*My personal copy of this textbook is presumably moldering in the attic of my former residence, a Victorian residence located at 141 W. Washington St, in Baton Rouge. When I sold the house I left in its attic as cockroach fodder boxes of miscellaneous papers, books — and my letter from Dr. Hyman, all of which reminded me bitterly of my once budding career as an academic estuarine ecologist in the former Center for Wetland Resources at LSU. During the year 1984, George Orwell’s famous book title, the Ol’ War Skule pulled the plug on my non-tenured appointment as an associate professor. This decision was likely triggered by the economic repercussions of a global collapse in oil prices — as well as my politically incorrect opinions about oil and gas impacts on America’s Delta.

**Google helped me to rediscover the work of Raymond G. Stross (Ph.D. 1958) whose research on the ubiquitous freshwater crustacean known as the water flea (Daphnia spp.) was the first to estimate turnover times in wild water flea populations. As recently as 2011 he published research from a position at the Department of Biological Sciences at the State University of New York at Albany

Be Sociable, Share!
  1. I always thought Legos were component you combine to create something.. what does she snap her “business card” to?

  2. A comment on evolution. I try to comprehend the assumption that flesh and blood was created by molten rock/nothing but my mind can’t comprehend that. The time variable seems to say that anything can happen if given time. I lean to the creationism scenario because it to is based on a nothing beginning.

    • Anonymous-
      That’s an honest comment but I must ask you who or what do you believe created the creator? Creationists, like our former Governor Jindal, profess to believe that a supremely intelligent being appeared somehow mysteriously possessing the foresight to design all life forms, from anerobic prokaryotes to dinosaurs to Donald Trump’s family, allowing these creatures to anticipate future environmental conditions so as to be able to cope with them. I’m not sure how the extinction of most members of the tree of life are dealt with by folks with your faith.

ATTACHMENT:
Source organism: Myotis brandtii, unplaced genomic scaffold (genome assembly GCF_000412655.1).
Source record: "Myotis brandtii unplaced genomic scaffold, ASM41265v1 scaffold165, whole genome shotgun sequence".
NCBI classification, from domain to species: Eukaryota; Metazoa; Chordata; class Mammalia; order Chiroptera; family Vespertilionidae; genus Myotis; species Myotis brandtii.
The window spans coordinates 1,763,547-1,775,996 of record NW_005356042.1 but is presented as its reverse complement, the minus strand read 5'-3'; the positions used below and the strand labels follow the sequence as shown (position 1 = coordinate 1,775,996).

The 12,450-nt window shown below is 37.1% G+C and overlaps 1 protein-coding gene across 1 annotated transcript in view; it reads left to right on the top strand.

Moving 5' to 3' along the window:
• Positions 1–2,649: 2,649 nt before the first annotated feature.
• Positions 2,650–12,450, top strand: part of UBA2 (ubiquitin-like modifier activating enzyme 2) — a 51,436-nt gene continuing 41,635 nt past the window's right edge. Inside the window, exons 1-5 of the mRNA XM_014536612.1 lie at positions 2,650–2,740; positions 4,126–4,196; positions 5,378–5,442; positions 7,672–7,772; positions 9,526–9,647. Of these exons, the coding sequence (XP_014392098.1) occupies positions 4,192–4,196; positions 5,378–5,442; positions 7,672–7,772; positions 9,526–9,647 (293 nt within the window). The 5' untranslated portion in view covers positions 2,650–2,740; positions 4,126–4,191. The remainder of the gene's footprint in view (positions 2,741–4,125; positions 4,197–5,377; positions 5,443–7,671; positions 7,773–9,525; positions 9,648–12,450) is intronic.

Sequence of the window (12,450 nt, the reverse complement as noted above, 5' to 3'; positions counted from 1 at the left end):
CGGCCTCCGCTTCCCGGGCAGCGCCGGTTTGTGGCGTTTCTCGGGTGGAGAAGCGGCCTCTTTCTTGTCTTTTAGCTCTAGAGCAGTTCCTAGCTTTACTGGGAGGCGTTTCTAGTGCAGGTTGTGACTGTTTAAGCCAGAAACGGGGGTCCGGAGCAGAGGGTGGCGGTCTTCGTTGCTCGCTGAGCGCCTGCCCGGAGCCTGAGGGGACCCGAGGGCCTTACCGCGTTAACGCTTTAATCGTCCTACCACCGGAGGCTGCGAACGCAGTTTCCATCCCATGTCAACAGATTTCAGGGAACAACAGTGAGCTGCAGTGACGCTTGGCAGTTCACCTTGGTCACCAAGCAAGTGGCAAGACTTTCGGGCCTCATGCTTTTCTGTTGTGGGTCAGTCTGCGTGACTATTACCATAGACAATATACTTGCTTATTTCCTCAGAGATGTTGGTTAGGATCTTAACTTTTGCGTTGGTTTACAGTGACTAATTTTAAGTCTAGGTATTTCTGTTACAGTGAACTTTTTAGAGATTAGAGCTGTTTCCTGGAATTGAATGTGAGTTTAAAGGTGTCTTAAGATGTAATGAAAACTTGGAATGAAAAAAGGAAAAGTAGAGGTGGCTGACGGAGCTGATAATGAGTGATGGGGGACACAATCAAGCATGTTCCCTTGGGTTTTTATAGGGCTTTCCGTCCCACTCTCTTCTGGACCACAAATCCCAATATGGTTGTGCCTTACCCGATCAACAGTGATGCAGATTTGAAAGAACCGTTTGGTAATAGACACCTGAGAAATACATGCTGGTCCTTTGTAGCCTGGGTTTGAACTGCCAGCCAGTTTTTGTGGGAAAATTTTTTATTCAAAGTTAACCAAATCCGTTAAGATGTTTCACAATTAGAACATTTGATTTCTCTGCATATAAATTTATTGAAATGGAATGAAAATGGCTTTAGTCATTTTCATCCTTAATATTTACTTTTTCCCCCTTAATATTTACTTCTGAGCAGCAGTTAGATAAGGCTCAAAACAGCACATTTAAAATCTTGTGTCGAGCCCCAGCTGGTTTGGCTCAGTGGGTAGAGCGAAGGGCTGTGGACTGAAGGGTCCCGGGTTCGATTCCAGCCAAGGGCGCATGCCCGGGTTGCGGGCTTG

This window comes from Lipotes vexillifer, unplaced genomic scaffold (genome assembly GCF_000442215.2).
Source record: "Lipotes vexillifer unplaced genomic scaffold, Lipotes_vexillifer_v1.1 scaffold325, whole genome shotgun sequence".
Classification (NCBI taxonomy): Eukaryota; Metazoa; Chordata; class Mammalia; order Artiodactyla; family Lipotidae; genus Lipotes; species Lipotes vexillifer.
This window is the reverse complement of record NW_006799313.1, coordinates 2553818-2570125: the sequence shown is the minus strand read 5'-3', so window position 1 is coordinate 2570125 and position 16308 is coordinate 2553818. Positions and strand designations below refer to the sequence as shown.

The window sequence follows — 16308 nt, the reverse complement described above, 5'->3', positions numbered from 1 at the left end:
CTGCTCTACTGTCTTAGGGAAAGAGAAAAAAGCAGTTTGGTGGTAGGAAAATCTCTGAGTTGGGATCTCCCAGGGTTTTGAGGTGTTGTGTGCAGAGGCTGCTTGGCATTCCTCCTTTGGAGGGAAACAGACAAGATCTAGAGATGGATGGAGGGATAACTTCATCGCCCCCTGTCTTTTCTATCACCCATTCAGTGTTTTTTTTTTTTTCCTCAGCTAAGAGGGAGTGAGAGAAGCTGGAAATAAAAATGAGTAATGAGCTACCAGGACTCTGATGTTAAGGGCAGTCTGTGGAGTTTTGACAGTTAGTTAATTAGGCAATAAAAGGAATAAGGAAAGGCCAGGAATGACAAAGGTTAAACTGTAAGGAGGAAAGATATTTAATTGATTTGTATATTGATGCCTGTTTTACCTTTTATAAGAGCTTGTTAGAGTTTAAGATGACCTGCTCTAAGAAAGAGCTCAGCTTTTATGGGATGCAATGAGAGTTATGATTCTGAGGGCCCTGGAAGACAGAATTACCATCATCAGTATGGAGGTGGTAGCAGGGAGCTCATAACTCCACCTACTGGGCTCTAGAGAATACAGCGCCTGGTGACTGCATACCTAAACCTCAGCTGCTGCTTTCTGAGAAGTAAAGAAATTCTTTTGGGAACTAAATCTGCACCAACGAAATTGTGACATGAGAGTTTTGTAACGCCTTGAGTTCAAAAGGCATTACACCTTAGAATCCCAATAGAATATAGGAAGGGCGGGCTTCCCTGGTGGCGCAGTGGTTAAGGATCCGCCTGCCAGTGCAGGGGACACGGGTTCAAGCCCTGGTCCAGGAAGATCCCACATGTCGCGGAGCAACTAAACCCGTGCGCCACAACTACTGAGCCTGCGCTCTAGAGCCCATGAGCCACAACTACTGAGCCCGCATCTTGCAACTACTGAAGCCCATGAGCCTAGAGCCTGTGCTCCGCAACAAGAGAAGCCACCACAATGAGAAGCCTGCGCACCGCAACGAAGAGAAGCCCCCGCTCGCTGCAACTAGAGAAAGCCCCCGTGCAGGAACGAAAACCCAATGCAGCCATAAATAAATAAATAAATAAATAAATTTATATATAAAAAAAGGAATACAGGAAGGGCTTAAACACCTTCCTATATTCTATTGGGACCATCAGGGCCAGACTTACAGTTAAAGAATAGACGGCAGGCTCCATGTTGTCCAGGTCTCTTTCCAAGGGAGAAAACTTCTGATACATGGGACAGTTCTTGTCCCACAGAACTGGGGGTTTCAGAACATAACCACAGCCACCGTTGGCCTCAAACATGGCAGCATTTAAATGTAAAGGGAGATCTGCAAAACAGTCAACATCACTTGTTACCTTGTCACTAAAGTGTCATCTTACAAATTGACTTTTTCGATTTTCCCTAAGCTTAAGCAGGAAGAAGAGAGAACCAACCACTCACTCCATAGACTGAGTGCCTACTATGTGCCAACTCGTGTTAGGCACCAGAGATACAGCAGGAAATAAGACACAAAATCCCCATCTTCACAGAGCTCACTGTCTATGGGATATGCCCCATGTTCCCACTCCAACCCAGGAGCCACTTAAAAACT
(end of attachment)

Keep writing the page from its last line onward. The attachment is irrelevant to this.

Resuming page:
3. Thomas Whelan says:

    What a great article and I can relate to your journey. I loved all science and especially field sciences so I merged my passion for chemistry with oceanography so that I could get both of my loves in one discipline.

    I wonder if we have a sub-species of C. Virginica in South Bay, Lower Laguna Madre? No freshwater source for these guys – but they seem to make it every year.

    If Roy Moore is elected, I will puke.

    Just listened to Ray Wiley Hubbard’s album “The Ruffian’s Misfortune” again and thought of you. Keep up the great work. Tom

    • Tom-
      Thanks for your kind words and we’re both happy about Roy Moore’s defeat!
      The answer to your question about oysters in Laguna Madre is all about salinity. Among its other characteristics, and one reason for its widespread distribution, is that this animal can happily tolerate a wide range of salinity from about 5 ppt to the saltiness of full seawater (35 ppt). On the other hand, the primary oyster predators are snails known as oyster drills that are limited to salinities over about 20 ppt. Perhaps oyster drills aren’t abundant in the Laguna Madre.

      • Maurice Fox says:

        I ttok a quick look at Wikipedia. It says that the lower part of Laguna Madre can reach salinity of 45 ppt, as compared to 35 for seawater average. As for oyster drills, shells of those are common on the Gulf sides of the barrier islands. I don’t know about the Laguna side.
        Wikipedia’s description of the water process of L. M. is just what I described over the phone. Water flows in, then evaporates. No significant fresh water input because there are no large rivers feeding it.

  4. Rodolfo Novelo says:

    Dear Len,

    Thank you so much for sharing these memories. While studying at UNAM around 1974, we had only a couple of Hyman´s book available for approx. 450 Biology students in our library!! So, I could read some parts only in Xerox copies, but in so low quality that they usually turned blurred after a while.

  5. Maurice Fox says:

    Interesting story. Thanks for telling us about her.

    (Disclaimer: Len is my brother-in-law)

    • I’m proud to have elicited comments from both of my current brothers-in-law, Rodolfo Novelo in his native country of Mexico and Maurice J. Fox in his native state of Texas (once a part of Mexico).

  6. DON BLANCHER says:


    I too used the same Hyman’s book for comparative anatomy at UNO in the late 60’s and likewise, my copy has been lost in my moves.

    • Don-
      Not surprisingly I’m informed that much of the phylogenetic ‘gospel’ contained in Hyman’s text has been corrected during recent decades, on the basis of DNA sequencing made possible only since Watson and Crick cracked open the door to this field in 1953. Using anatomical evidence to derive ancestral relationships among the branches and twigs of the tree of life has sadly become outmoded. I wonder whether Hyman could see this coming before she passed away in 1969.

Leave a Reply